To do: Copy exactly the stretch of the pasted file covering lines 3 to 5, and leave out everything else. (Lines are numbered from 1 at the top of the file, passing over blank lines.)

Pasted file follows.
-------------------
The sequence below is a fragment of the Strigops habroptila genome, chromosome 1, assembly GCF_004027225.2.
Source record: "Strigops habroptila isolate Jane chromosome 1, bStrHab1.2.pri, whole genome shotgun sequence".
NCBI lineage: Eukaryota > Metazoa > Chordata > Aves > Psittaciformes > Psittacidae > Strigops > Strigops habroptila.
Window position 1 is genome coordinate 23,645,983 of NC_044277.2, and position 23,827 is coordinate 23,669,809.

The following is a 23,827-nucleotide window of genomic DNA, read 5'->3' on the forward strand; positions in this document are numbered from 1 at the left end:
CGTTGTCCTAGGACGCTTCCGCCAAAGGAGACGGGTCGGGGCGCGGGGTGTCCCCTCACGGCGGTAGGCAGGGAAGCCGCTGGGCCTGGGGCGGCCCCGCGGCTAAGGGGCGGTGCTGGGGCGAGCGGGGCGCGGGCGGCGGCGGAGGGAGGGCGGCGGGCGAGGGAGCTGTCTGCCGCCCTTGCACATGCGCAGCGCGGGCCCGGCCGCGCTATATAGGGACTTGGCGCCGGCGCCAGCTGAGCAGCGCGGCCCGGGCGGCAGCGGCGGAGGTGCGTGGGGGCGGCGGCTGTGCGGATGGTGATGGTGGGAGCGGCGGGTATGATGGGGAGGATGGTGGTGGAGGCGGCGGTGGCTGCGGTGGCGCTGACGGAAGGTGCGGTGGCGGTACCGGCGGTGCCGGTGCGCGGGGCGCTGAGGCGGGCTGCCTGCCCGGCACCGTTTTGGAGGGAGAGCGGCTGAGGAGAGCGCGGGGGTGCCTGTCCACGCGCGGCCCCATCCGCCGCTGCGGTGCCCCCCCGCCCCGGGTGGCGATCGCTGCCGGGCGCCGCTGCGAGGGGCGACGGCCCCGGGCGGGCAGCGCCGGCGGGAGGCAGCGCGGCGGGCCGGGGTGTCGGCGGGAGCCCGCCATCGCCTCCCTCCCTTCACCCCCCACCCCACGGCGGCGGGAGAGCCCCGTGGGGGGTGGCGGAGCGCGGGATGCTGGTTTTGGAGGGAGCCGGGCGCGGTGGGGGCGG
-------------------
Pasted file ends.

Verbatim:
NCBI lineage: Eukaryota > Metazoa > Chordata > Aves > Psittaciformes > Psittacidae > Strigops > Strigops habroptila.
Window position 1 is genome coordinate 23,645,983 of NC_044277.2, and position 23,827 is coordinate 23,669,809.

The following is a 23,827-nucleotide window of genomic DNA, read 5'->3' on the forward strand; positions in this document are numbered from 1 at the left end: